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5 Stars Out Of 5
May 25, 2016
This book was recommended to me by a Christian fiction author whose name escapes me. I purchased it for .99 for my Kindle a month or more ago. I finally got around to reading it.
This was a very powerful book. Caralynne Hayman lives within an abusive and controlling religious sect. Even when her daughter is killed, she can't get away. But one day, she decides to take matters into her own hands. People are going to pay.
The book was very hard to read; so much pain and heartache within these women's lives. Told in such a way as to hold the reader's attention thoroughly, it beckons the reader back when necessary life chores call. I wanted to read constantly, yet afraid at what would come next. There were many times a loud gasp escaped my mouth at the turn of events in this tale.
Caralynne has given up on God. What has He done for her except watch her suffer time and time again until she is certain there is no feeling left inside her except for her two remaining daughters. An old friend, Dayne MacFarland, returns home, now an ordained minister. What new torture might this be? Is there any help for her desperate situation?
This is an excellent novel. The kind that makes you reluctant to pick up another book to read after closes its pages on the final word. I highly recommend it.
This is a story set in the present day and revolves around the life of Caralynne Hayman. She is a member of a religious group called The Children of Righteous Cain. Her life is misery at the hands of her abusive husband. Her only joy in life is her two daughters. Her life is extremely restricted and governed by her husband, the elders of the community as well as the lead elder who allegedly receives direct communication from God. Some women receive heinous treatment from the lead elder or other men at the command of the lead elder. He rules his people with an iron fist.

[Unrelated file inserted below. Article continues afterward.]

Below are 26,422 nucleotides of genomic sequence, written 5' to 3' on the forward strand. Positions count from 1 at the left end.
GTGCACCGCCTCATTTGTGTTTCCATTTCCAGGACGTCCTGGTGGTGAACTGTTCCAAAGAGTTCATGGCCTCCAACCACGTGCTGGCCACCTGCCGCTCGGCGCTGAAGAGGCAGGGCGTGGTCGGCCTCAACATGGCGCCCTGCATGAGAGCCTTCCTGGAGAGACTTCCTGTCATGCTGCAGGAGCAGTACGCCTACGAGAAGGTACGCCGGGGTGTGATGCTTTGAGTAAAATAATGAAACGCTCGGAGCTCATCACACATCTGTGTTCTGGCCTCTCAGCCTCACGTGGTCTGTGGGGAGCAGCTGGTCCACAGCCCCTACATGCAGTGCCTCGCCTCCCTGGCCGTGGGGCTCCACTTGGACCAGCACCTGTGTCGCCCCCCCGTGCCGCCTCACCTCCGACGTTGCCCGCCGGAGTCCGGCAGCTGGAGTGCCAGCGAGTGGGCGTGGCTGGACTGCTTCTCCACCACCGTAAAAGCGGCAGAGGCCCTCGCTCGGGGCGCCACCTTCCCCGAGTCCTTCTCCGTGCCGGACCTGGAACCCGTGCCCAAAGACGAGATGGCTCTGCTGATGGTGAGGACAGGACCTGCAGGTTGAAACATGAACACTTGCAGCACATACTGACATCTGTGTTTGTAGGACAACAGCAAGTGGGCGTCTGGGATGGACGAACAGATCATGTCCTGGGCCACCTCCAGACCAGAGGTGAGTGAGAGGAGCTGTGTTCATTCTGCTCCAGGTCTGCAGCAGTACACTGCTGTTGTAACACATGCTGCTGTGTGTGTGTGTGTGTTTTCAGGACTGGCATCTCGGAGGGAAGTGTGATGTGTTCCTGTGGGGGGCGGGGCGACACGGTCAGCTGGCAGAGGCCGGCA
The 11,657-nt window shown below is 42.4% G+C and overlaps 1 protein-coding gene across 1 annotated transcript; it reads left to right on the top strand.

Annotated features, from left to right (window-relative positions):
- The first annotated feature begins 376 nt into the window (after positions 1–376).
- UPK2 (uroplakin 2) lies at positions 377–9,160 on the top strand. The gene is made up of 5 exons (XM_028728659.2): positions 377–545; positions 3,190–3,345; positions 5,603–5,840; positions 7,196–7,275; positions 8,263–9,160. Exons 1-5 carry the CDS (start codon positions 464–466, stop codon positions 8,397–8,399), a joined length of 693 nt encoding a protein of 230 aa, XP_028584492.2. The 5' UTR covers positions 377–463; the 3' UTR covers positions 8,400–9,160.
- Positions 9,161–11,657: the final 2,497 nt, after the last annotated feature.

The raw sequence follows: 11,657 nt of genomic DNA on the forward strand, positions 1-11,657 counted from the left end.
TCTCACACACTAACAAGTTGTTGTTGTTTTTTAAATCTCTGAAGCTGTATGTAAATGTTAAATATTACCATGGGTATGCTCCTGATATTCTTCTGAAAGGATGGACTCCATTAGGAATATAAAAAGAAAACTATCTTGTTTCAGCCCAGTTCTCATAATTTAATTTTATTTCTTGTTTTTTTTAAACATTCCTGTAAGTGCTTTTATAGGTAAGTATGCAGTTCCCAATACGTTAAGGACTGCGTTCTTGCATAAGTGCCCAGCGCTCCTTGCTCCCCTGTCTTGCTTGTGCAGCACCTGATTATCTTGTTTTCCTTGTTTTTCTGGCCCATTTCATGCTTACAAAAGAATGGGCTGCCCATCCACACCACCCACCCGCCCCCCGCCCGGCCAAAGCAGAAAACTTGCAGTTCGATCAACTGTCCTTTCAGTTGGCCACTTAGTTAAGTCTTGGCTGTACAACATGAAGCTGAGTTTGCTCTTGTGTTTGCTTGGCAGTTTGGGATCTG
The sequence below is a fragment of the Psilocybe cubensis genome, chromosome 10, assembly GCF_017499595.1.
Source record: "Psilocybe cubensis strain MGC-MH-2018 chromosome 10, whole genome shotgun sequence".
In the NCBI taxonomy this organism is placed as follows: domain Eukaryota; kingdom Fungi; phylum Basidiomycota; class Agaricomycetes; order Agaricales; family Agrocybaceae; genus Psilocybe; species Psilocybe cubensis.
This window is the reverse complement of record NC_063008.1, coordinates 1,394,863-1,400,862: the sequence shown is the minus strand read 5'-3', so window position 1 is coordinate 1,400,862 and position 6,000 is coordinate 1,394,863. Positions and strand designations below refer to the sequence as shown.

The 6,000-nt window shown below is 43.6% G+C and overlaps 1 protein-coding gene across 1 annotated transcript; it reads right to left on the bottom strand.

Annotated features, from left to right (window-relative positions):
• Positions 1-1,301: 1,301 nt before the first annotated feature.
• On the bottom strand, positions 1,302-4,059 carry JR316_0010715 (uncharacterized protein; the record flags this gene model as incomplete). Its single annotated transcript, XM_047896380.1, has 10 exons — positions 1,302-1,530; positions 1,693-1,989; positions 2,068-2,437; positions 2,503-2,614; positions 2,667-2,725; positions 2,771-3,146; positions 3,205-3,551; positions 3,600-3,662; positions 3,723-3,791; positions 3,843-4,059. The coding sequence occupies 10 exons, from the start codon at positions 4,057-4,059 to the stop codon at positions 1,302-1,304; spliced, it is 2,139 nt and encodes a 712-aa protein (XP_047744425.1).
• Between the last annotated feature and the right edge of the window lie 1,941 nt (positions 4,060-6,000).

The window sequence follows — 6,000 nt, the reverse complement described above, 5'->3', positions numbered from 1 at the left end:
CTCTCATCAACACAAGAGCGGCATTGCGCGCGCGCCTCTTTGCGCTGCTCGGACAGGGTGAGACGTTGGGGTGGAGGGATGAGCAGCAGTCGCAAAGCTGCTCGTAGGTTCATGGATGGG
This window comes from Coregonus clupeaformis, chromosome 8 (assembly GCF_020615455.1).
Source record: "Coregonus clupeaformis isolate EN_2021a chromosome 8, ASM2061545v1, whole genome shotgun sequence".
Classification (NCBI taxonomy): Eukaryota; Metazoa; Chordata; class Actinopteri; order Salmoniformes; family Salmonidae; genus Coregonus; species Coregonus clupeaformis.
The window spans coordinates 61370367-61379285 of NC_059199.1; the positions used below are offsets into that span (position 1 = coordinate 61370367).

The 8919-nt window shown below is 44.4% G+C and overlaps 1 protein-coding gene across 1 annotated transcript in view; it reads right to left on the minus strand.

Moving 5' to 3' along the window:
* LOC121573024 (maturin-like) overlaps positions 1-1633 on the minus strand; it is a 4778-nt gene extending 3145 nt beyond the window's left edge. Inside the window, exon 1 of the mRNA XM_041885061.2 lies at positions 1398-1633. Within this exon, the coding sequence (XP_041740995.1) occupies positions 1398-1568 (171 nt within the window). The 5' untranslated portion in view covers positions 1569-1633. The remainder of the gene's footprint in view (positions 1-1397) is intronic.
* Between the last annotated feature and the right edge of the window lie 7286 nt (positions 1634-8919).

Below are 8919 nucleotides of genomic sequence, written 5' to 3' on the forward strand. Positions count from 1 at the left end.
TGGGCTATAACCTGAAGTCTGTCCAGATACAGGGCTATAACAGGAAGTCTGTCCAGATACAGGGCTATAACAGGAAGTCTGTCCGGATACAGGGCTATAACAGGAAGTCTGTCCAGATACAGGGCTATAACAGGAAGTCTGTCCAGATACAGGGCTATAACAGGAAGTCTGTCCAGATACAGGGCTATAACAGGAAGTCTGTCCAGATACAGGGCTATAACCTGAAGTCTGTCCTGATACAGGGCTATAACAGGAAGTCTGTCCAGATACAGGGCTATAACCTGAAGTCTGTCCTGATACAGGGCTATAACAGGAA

As Caralynne tries to socialize with some of the other women, she sees the signs of abuse they are experiencing as well. She knows this is not how husbands are supposed to treat their wives and encourages the women to stand up for themselves. The new minister, Dayne MacFarland, also preaches new messages from the pulpit about Gods love and how men should treat their wives. As they become more outspoken, they face more and more resistance from the hard core fanatics loyal to the lead elder. Soon their lives are in danger as well as the lives of Caralynnes two young daughters. Caralynne now realizes her community is in fact a cult, one in which women are expected to submit to abuse from their husbands or other men in the community. They are taught that their husbands are the way to salvation. Dayne and Caralynne have had feelings for one another for a long time, but circumstances intervened that made it impossible for them to pursue a relationship. Now circumstances have changed, but living in such a dangerous community with such outspoken beliefs could prove fatal.